Danielle Pahlisch: Artist in Residence at Shannon Preserve
May 18, 2020 | Topics: featured artist
The Natural Realm presents Danielle Pahlisch, who is one of 12 artists participating in a year-long residency program called ARTservancy, a collaboration between Gallery 224 in Port Washington and the Ozaukee Washington Land Trust, River Revitalization Foundation, Milwaukee Area Land Conservancy and the Western Great Lakes Bird and Bat Observatory. The mission of ARTservancy is to promote the visionary work of both the artists and conservationists. Each artist has selected a preserve to spend time in and to engage with.
Artist Statement by Danielle Pahlisch
I believe that at some point in their career, most artists will struggle in search of the meaning and vision of their work. This is something I experienced first-hand in the years following my graduation from art school. I explored techniques and concepts that did not feel true to the mark I really wished to make in this world. With no sense of direction, my tools went unused and my camera tucked away.
Then, in the Spring of 2016, a coyote and I met face to face in the woods. As we locked eyes, I felt the stirrings of inspiration deep in my soul. I was transformed by the presence of this other-than-human being. I immersed myself in everything related to coyotes after that chance encounter. From there, my focus expanded to their ecology and the other lifeforms in those same ecosystems. The coyote was the conduit that reconnected me to a total awe of nature that I hadn’t felt so intensely since I was a child. I finally knew that, as an artist, I was meant to create in the service of nature.
I was thrilled when I found out I would be participating in the ARTservancy program and would be paired with Shannon Preserve, which offers a variety of ecosystems within its borders. For the last several years, I’ve become fascinated with the intricacy of relationships between living organisms and the cyclical processes of the natural world. I knew that the variety of habitats would allow me to observe the relationships between wetland, prairie, and woodland species, and how they might change seasonally.
Each visit to the preserve forces me to slow down and access my senses in ways that are drowned out in a fast-paced world. In the winter, the absence of foliage and an ice-covered marsh allowed me easy access to the landscape and wildlife at the preserve. In contrast, the ice melt and new growth of spring has made those same areas far less accessible. With each new visit, I began to create scenes in my imagination that exist beyond what my camera lens is able to capture. I am creating “memory boxes” that are inspired by photo documentation, real experiences in the preserve, and also invented imagery. The scenes will be assembled in shadow boxes from layers that include photographs, watercolors, and sculptural elements.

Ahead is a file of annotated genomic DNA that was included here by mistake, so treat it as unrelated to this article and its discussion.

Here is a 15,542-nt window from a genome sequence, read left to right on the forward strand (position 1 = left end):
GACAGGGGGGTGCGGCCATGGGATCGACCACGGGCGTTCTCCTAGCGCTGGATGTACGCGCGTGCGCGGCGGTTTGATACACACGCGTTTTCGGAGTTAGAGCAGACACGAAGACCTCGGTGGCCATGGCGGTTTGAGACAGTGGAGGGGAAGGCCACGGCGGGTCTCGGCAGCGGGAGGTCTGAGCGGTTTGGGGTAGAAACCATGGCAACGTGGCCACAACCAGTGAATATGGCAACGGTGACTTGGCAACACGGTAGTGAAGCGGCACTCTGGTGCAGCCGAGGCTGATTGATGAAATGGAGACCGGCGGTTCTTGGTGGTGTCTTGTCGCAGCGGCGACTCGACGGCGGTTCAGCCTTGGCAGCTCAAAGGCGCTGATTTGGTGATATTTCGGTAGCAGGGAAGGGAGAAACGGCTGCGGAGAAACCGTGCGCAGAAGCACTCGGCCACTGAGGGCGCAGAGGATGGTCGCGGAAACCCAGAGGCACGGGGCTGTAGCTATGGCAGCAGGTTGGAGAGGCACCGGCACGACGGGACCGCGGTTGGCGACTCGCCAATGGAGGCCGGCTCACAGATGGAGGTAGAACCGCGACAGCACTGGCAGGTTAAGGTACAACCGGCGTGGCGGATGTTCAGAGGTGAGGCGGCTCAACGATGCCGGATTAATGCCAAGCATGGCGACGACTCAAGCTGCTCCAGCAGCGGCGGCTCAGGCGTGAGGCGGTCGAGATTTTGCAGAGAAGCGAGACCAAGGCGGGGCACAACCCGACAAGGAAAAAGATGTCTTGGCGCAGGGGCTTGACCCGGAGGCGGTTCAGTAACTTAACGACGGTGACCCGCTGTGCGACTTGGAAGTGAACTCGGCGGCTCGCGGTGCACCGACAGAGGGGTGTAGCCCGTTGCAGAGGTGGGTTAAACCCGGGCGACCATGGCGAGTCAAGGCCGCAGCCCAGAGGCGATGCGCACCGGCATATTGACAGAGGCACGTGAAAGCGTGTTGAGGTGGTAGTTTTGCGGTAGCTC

I believe that the future of ecological and wildlife conservation depends on helping people feel a sense of connection to nature, especially those who have either lost their connection or have not had the privilege to explore a wild space. By creating these visual windows into my own experience, I hope to inspire my viewers to create their own memories in nature.
I am an artist and photographer living and working in Milwaukee, Wisconsin. I earned my Bachelor’s Degree in Studio Arts from UW Milwaukee and studied painting techniques and Art History in Florence, Italy at the Santa Reparata International School of Art. I have won awards for wildlife photography from organizations such as Wisconsin Images for Conservation. I currently serve on several local nature boards, and work seasonally with the Milwaukee County Parks Department to remediate and conserve the natural areas of Milwaukee County.
This is the latest in our series of featured artists, which is intended to showcase the work of photographers, artists, writers and other creative individuals in our community whose subjects or themes relate in some broad sense to nature, urban nature, people in nature, etc. To see a list of previously featured artists, click here. The work of the current ARTservancy artists in residence will be exhibited at Gallery 224 in September 2020. To meet the other ARTservancy artists in residence, click here.
Shannon Preserve is owned and managed by Ozaukee Washington Land Trust, which is also a partner organization to A Wealth of Nature.
All images courtesy of the artist, except as noted. All images were taken at Shannon Preserve during the residency period, except “Coyote” and “Buck,” which were taken previously. The featured image at the top of Danielle Pahlisch at Shannon Preserve is by Eddee Daniel.